Heatstroke can be the serious and often fatal result of a dog's prolonged exposure to excessive heat. Below are the signs of heatstroke and the actions you should take if your dog is overcome.
- Heavy panting.
- Rapid breathing.
- Excessive drooling.
- Bright red gums and tongue.
- Standing 4-square, posting or spreading out in an attempt to maintain balance.
- White or blue gums.
- Lethargy, unwillingness to move.
- Uncontrollable urination or defecation.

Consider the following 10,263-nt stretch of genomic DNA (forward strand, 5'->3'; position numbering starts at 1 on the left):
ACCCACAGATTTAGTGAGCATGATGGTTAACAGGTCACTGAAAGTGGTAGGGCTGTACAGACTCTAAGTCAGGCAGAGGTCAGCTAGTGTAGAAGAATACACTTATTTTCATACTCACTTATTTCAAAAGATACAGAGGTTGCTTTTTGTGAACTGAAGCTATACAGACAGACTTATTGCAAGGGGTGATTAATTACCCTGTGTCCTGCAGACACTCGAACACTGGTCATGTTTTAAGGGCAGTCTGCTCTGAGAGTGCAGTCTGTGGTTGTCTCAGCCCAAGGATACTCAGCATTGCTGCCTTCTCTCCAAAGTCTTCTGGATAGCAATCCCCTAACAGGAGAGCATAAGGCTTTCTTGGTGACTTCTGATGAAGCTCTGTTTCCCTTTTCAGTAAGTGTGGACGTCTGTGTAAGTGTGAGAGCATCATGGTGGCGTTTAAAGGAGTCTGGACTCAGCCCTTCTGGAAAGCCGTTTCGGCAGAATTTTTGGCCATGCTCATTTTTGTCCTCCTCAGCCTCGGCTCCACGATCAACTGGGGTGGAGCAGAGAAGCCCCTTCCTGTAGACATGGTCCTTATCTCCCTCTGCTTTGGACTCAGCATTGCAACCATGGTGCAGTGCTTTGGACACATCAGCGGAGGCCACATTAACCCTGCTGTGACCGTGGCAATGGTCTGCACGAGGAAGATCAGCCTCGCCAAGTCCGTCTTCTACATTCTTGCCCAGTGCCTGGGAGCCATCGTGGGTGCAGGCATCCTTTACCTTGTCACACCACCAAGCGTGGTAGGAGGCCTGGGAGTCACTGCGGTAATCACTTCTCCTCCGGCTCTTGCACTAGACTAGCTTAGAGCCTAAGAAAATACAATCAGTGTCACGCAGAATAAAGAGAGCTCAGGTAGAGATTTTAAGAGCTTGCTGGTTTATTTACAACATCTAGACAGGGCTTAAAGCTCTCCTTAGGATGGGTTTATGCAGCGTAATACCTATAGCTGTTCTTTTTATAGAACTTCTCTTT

- Labored, noisy breathing.
If your dog begins to exhibit signs of heatstroke, you should immediately try to cool the dog down:
- Apply rubbing alcohol to the dog's paw pads.
- Apply ice packs to the groin area.
- Hose down with water.
- Allow the dog to lick ice chips or drink a small amount of water.
- Offer Pedialyte to restore electrolytes.
Check your dog's temperature regularly during this process. Once the dog's temperature has stabilized at between 100 to 102 degrees, you can stop the cool-down process.
If you cannot get the dog cooled down and you begin to see signs of advanced heatstroke, take the dog to the veterinarian immediately.